19. That's what I was thinking. It would need to follow US-90 for that to happen though; if the storm continues to take a right turn it might pass just south of the metro if it holds together. Even if it took somewhat of a left turn relative to the US-90 corridor (that's doubtful), San Antonio sprawls out much more to the north than to the south. The most intense part of the storm is still about 40 minutes from Brackettville; eastward motion is only 25 mph. San Antonio has several hours before this particular storm hits, but if anything develops ahead of this they could get storms sooner.
  20. Here’s the couplet near Del Rio. If anything, that RFD looks pretty strong. Probably had some strong winds in Ciudad Acuña with that activity.
  21. It also looks as if there is a possible couplet just SW of Del Rio based on velocity data. Given storm motions, this area of rotation will go right over Del Rio. No tornado warning at this time though.
  22. The severe thunderstorm warning for Del Rio and points north is now up. The storm is warned for 1.25 inch hail and 60 mph wind gusts.
  23. There is a huge storm coming into the north side of the Del Rio area right now. The storm core is still on the Mexican side of the border, but I'm surprised that there is not a severe thunderstorm warning out already given the proximity. We are getting some rain right now, so that might have a stabilizing effect. Interestingly enough the area of rain seems to be under the cloud debris from the storms that went up down by San Angelo. Many years ago I remember how anvil rain eroded a cap over the Metroplex and caused supercells to form unexpectedly; not expecting tonight will be like that though.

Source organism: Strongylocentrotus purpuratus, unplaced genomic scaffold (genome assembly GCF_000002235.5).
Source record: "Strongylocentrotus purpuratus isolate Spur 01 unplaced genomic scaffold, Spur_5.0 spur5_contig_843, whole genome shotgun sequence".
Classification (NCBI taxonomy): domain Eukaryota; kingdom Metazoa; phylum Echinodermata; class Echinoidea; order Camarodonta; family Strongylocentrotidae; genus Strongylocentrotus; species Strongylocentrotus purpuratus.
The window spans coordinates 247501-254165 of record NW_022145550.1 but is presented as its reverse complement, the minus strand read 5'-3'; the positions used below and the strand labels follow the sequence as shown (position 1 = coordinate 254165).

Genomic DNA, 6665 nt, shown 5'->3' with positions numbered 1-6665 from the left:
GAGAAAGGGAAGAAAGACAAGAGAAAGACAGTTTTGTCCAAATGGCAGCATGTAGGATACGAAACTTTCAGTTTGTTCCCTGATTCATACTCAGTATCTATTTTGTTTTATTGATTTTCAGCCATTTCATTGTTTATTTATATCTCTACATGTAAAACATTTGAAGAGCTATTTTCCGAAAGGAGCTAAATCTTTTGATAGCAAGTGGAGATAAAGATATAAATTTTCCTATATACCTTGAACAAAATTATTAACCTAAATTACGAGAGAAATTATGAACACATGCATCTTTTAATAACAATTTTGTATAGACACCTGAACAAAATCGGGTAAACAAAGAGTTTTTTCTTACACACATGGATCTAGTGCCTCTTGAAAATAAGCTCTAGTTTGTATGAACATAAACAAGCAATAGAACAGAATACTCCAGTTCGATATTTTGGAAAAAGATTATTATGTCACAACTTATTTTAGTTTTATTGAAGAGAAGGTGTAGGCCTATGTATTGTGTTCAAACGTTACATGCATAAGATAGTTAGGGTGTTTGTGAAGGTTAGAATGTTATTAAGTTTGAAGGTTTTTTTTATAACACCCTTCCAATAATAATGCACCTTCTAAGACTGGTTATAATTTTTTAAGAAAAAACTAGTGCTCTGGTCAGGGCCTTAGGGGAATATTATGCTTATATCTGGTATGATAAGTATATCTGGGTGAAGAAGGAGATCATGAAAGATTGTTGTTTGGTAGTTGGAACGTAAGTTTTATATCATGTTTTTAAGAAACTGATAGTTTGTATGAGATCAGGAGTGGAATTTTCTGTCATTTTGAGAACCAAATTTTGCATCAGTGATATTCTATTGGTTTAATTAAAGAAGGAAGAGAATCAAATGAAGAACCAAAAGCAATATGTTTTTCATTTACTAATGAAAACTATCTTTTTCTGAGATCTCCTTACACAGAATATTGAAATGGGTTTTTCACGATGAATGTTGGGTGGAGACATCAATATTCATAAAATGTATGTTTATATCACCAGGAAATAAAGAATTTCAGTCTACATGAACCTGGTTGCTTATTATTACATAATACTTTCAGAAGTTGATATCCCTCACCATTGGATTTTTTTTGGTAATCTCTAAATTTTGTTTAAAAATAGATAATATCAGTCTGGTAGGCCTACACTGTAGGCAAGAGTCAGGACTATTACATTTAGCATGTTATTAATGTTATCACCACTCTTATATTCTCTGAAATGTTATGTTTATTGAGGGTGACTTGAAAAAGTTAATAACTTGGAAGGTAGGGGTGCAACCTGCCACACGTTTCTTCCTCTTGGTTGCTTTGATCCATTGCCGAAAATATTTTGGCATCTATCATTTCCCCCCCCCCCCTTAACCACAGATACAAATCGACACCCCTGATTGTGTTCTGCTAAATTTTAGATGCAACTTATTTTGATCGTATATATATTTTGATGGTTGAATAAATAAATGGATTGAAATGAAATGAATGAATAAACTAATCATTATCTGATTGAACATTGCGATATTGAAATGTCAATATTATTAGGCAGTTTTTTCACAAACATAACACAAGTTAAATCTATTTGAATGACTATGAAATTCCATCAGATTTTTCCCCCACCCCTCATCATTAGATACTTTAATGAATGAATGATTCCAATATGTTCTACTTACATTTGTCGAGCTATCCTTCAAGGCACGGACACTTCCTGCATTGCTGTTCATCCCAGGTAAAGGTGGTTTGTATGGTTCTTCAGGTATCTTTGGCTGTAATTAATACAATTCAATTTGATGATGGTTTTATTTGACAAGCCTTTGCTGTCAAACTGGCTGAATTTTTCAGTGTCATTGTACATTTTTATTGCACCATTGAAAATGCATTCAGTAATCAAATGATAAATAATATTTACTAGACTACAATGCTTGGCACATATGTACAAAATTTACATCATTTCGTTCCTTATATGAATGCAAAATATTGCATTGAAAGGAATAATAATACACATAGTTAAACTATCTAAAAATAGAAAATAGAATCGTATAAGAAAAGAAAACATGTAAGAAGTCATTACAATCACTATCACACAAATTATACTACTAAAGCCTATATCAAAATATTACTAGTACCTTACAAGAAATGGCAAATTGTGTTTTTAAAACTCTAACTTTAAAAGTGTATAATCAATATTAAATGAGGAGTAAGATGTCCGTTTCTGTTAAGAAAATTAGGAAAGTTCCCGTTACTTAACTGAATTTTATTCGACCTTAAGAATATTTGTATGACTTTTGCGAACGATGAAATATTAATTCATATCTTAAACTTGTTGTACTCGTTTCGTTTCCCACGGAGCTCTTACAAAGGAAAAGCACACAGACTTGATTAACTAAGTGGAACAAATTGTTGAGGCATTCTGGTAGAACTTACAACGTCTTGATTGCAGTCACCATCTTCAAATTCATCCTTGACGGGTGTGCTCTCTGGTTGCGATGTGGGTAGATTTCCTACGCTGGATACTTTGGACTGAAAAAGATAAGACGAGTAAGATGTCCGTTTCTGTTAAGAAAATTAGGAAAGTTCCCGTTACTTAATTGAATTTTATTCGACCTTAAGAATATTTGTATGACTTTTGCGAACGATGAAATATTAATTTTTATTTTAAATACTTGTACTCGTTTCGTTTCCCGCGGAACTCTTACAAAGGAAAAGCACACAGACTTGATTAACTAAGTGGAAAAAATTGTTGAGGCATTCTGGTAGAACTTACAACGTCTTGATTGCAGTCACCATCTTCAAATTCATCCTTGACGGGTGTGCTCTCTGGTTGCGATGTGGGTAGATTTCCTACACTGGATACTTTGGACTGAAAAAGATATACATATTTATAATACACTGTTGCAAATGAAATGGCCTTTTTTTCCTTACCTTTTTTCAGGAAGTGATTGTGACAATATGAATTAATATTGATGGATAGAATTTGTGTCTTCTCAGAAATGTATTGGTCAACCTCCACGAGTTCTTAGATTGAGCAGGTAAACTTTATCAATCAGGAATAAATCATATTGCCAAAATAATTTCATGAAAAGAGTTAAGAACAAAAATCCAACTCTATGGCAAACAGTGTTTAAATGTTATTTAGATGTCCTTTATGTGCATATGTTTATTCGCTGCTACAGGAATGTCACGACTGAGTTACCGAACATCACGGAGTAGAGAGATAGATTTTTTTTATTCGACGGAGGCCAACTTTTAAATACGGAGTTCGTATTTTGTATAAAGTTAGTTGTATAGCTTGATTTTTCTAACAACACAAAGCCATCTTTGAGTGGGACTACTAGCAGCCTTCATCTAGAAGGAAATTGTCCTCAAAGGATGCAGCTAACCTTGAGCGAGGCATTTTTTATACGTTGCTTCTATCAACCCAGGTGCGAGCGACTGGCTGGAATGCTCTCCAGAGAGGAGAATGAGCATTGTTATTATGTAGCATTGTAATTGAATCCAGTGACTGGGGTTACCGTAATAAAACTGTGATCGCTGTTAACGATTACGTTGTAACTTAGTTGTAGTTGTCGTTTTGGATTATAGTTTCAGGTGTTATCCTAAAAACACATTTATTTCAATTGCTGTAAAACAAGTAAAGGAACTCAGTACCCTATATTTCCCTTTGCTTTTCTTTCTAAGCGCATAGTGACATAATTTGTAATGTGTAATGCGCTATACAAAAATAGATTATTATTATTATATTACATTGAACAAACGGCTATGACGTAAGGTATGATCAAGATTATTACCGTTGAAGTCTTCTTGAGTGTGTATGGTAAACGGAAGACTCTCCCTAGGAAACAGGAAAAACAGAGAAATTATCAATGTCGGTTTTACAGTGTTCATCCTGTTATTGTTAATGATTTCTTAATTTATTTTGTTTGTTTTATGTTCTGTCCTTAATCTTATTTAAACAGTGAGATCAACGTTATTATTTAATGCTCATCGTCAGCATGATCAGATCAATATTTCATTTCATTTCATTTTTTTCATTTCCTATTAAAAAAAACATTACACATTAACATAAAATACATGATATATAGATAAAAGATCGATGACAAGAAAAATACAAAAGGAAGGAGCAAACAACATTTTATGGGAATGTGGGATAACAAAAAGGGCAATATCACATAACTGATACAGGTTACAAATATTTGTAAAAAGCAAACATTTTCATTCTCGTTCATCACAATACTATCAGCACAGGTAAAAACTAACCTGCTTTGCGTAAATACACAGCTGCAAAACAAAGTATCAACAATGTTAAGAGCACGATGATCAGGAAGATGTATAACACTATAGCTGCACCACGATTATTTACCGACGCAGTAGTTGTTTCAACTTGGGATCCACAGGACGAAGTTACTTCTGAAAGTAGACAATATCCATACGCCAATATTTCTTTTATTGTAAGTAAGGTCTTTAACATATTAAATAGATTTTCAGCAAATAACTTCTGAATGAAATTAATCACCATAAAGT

24. Big hook between Lueders and Albany. Artifacts on the KDYX radar near the radar site might make the strength of the rotation look stronger that it actually is, but I would not be surprised to see a tornado warning if the rotation strengthens. EDIT: good news is that the rotation looks pretty ragged as it moves into Albany. This could change, however.
  25. The storm over Lueders seems to be developing a hook and may be showing signs of strengthening rotation. Any rotation that develops out of this storm could move closer to (or even over) Albany. I do not want to see this happen seeing that Albany got hit with a tornado less than a month ago on March 19th.